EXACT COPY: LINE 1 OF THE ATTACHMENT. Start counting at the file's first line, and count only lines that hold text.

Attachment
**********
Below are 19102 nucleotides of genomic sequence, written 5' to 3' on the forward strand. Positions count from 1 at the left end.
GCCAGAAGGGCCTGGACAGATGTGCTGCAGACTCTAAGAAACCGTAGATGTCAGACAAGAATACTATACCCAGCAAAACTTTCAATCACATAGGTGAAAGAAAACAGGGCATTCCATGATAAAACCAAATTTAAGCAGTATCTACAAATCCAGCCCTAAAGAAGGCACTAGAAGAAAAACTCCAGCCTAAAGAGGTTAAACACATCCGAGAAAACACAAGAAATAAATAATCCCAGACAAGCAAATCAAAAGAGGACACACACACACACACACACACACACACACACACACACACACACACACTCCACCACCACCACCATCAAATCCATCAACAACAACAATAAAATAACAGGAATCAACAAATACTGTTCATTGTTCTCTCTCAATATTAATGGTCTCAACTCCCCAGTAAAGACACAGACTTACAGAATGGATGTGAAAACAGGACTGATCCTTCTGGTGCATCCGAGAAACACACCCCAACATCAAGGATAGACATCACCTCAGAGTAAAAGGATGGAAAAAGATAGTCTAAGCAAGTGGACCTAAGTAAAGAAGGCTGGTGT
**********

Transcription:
Below are 19102 nucleotides of genomic sequence, written 5' to 3' on the forward strand. Positions count from 1 at the left end.